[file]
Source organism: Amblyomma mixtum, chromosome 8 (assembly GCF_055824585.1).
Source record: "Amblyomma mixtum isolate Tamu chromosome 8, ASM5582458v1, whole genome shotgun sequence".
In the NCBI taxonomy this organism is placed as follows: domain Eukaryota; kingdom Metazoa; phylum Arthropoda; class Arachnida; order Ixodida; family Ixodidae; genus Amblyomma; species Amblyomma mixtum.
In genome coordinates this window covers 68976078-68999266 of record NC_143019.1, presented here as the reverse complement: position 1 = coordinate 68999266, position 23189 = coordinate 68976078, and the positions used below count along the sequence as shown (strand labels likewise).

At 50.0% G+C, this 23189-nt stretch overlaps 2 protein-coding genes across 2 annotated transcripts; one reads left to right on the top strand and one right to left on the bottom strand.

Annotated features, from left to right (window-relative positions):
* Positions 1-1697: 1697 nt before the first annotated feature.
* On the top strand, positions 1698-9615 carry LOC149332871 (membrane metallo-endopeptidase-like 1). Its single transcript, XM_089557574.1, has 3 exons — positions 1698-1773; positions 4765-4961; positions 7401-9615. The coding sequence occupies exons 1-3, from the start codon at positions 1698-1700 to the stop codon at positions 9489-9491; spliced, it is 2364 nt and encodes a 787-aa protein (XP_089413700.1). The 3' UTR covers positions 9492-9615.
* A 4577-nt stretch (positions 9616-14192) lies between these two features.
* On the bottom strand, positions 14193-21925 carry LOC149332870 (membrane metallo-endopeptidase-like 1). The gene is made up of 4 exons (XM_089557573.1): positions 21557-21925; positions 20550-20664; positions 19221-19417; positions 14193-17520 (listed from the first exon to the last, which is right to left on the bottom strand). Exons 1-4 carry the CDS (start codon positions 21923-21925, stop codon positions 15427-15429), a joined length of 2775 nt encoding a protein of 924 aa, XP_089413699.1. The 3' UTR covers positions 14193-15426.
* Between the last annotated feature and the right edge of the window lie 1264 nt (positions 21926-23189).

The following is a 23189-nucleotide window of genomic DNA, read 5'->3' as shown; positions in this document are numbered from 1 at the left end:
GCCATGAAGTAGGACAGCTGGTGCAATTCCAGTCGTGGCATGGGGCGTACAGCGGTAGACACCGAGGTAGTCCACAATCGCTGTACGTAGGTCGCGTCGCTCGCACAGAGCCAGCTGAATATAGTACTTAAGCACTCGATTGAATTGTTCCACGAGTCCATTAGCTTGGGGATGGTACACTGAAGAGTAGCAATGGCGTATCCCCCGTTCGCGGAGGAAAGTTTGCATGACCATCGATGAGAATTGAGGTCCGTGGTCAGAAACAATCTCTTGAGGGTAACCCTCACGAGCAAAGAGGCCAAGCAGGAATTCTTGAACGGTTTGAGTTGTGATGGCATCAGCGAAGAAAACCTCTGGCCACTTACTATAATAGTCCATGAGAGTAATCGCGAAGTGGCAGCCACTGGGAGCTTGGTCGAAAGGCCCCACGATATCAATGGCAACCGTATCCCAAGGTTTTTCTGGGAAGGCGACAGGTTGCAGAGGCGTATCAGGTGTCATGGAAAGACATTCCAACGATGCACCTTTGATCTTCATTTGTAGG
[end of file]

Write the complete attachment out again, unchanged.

Source organism: Amblyomma mixtum, chromosome 8 (assembly GCF_055824585.1).
Source record: "Amblyomma mixtum isolate Tamu chromosome 8, ASM5582458v1, whole genome shotgun sequence".
In the NCBI taxonomy this organism is placed as follows: domain Eukaryota; kingdom Metazoa; phylum Arthropoda; class Arachnida; order Ixodida; family Ixodidae; genus Amblyomma; species Amblyomma mixtum.
In genome coordinates this window covers 68976078-68999266 of record NC_143019.1, presented here as the reverse complement: position 1 = coordinate 68999266, position 23189 = coordinate 68976078, and the positions used below count along the sequence as shown (strand labels likewise).

At 50.0% G+C, this 23189-nt stretch overlaps 2 protein-coding genes across 2 annotated transcripts; one reads left to right on the top strand and one right to left on the bottom strand.

Annotated features, from left to right (window-relative positions):
* Positions 1-1697: 1697 nt before the first annotated feature.
* On the top strand, positions 1698-9615 carry LOC149332871 (membrane metallo-endopeptidase-like 1). Its single transcript, XM_089557574.1, has 3 exons — positions 1698-1773; positions 4765-4961; positions 7401-9615. The coding sequence occupies exons 1-3, from the start codon at positions 1698-1700 to the stop codon at positions 9489-9491; spliced, it is 2364 nt and encodes a 787-aa protein (XP_089413700.1). The 3' UTR covers positions 9492-9615.
* A 4577-nt stretch (positions 9616-14192) lies between these two features.
* On the bottom strand, positions 14193-21925 carry LOC149332870 (membrane metallo-endopeptidase-like 1). The gene is made up of 4 exons (XM_089557573.1): positions 21557-21925; positions 20550-20664; positions 19221-19417; positions 14193-17520 (listed from the first exon to the last, which is right to left on the bottom strand). Exons 1-4 carry the CDS (start codon positions 21923-21925, stop codon positions 15427-15429), a joined length of 2775 nt encoding a protein of 924 aa, XP_089413699.1. The 3' UTR covers positions 14193-15426.
* Between the last annotated feature and the right edge of the window lie 1264 nt (positions 21926-23189).

The following is a 23189-nucleotide window of genomic DNA, read 5'->3' as shown; positions in this document are numbered from 1 at the left end:
GCCATGAAGTAGGACAGCTGGTGCAATTCCAGTCGTGGCATGGGGCGTACAGCGGTAGACACCGAGGTAGTCCACAATCGCTGTACGTAGGTCGCGTCGCTCGCACAGAGCCAGCTGAATATAGTACTTAAGCACTCGATTGAATTGTTCCACGAGTCCATTAGCTTGGGGATGGTACACTGAAGAGTAGCAATGGCGTATCCCCCGTTCGCGGAGGAAAGTTTGCATGACCATCGATGAGAATTGAGGTCCGTGGTCAGAAACAATCTCTTGAGGGTAACCCTCACGAGCAAAGAGGCCAAGCAGGAATTCTTGAACGGTTTGAGTTGTGATGGCATCAGCGAAGAAAACCTCTGGCCACTTACTATAATAGTCCATGAGAGTAATCGCGAAGTGGCAGCCACTGGGAGCTTGGTCGAAAGGCCCCACGATATCAATGGCAACCGTATCCCAAGGTTTTTCTGGGAAGGCGACAGGTTGCAGAGGCGTATCAGGTGTCATGGAAAGACATTCCAACGATGCACCTTTGATCTTCATTTGTAGG